People who undergo weight loss surgery are 50 per cent more likely to self-harm after the operation than before, a new study has found.
Researchers from the University of Toronto wanted to explore previous evidence that self-harm behaviours were frequent in bariatric surgery candidates by comparing the risk before and after surgery.
Bariatric surgery includes a variety of procedures obese people are eligible for including gastric bypass surgery, sleeve gastrectomy and others.
The research, published as Self-harm Emergencies After Bariatric Surgery in the Journal of the American Medical Association, included more than 8,800 patients.
Analysis for each patient was three years prior to the operation and three years after.
The study found self-harm emergencies in this group increased by more than 50 per cent after surgery.
The most common self-harm act was an intentional overdose. More than 90 per cent of events occurred in patients diagnosed as having a mental health disorder during the five years before the surgery.
“Self-harm emergencies significantly increased after surgery (3.63 per 1,000 patient-years) compared with before surgery (2.33 per 1,000 patient-years), equalling a rate ratio of 1.54,” the authors wrote.
“Self-harm emergencies are a strong predictor of suicide.”
They said the findings highlighted “the need for screening for suicide risk during follow-up”.
Unrealistic expectations ‘problematic’, Australian doctor says
Royal Prince Alfred Hospital metabolism and obesity services director Tania Markovic said unrealistic expectations after surgery could be a reason behind increased self-harm risk.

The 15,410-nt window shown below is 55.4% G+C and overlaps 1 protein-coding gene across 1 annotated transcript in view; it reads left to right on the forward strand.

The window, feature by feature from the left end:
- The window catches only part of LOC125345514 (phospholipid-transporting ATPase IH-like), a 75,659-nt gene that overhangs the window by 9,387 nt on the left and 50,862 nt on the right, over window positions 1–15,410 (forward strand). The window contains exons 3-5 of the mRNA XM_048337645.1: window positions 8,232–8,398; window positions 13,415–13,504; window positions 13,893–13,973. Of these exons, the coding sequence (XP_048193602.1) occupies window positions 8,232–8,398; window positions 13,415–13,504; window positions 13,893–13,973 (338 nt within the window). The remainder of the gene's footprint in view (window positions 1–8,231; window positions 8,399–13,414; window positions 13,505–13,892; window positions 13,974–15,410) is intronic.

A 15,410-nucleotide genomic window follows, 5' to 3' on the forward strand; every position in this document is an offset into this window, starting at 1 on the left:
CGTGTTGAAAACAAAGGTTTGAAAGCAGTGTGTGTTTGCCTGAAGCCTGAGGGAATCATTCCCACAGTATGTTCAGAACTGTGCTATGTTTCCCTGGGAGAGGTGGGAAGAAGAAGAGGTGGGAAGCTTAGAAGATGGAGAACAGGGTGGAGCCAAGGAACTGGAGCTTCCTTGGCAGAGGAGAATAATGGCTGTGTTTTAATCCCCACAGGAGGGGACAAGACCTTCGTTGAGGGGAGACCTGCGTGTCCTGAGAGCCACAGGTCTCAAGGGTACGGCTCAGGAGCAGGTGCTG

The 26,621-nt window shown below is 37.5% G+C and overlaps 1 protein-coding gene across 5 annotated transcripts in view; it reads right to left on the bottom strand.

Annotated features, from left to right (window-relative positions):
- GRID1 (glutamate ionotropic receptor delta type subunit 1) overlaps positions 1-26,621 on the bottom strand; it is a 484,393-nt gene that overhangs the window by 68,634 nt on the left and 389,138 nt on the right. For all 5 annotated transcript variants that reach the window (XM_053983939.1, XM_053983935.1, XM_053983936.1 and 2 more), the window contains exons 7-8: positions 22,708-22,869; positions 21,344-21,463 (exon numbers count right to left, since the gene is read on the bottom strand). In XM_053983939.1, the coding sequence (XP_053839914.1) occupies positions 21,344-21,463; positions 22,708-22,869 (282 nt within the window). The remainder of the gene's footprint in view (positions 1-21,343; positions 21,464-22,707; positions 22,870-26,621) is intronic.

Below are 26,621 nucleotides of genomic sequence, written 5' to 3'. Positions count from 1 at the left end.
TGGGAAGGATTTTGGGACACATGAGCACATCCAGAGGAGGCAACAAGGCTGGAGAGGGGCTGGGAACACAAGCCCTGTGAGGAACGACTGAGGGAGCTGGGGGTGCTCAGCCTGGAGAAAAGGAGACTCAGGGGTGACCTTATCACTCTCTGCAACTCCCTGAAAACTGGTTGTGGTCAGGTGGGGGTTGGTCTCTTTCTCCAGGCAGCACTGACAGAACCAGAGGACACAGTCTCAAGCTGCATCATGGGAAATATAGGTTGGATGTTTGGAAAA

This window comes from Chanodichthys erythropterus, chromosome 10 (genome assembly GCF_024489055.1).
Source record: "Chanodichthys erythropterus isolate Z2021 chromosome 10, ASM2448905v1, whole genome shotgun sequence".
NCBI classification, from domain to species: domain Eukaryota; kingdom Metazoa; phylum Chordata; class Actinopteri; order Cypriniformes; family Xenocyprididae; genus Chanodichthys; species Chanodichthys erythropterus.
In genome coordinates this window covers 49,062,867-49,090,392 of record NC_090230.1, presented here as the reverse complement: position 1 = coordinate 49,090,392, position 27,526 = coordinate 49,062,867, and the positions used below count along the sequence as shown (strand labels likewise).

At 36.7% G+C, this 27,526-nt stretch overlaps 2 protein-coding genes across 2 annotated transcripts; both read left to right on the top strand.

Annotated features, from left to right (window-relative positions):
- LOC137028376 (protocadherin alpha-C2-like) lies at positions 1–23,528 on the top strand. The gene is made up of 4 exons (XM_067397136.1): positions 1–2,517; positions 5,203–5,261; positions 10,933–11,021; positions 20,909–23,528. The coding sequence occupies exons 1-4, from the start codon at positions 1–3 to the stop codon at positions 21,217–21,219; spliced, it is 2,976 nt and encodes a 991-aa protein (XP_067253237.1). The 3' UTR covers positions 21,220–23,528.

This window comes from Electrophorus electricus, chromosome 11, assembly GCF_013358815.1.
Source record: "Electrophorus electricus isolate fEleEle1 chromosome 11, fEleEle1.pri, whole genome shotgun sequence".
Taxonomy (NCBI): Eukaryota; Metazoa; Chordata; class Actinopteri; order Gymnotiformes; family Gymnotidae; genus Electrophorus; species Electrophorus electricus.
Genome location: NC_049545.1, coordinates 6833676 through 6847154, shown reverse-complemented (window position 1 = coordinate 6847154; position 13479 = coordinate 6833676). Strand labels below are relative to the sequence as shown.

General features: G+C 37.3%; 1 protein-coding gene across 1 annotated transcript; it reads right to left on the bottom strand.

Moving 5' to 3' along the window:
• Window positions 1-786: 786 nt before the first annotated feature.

“While bariatric surgery can be very effective in controlling disease and usually results in improved quality of life and wellbeing, if a patient has unrealistic expectations about how their life will change following surgery this can be problematic,” Dr Markovic told the ABC.
“It is interesting that in this study it was people with a history of a mental health problems who had the higher rates of self harm.
This article highlights the importance of long-term follow up and support of patients who have had bariatric surgery, particularly those with a history of mental health problems.Dr Tania Markovic
“[This suggests] these are the people who need to be carefully assessed pre-operatively and who need psychological support post-operatively.”
Dr Markovic said there was a high rate of depression in association with obesity, but what came first was not clear.
“But I think that in the majority of patients it is the consequences of being obese that results in depression,” she said.
“For example, the medical problems, the low self-esteem and poor body image, the discrimination towards those who are obese.”
Dr Markovic said the National Health and Medical Research Council guidelines advised patients undergoing bariatric surgery should be cared for by a multidisciplinary team.
“That includes dietetic care, psychological assessment and support as well as medical and surgical care,” she said.
“This article highlights the importance of long-term follow up and support of patients who have had bariatric surgery, particularly those with a history of mental health problems.”
Research published in the Medical Journal of Australian last year on the efficacy of bariatric surgery said 28 per cent of Australians were obese.
It found the significant weight lost by obese participants who underwent bariatric surgery “occurred early and was sustained over the first three years”.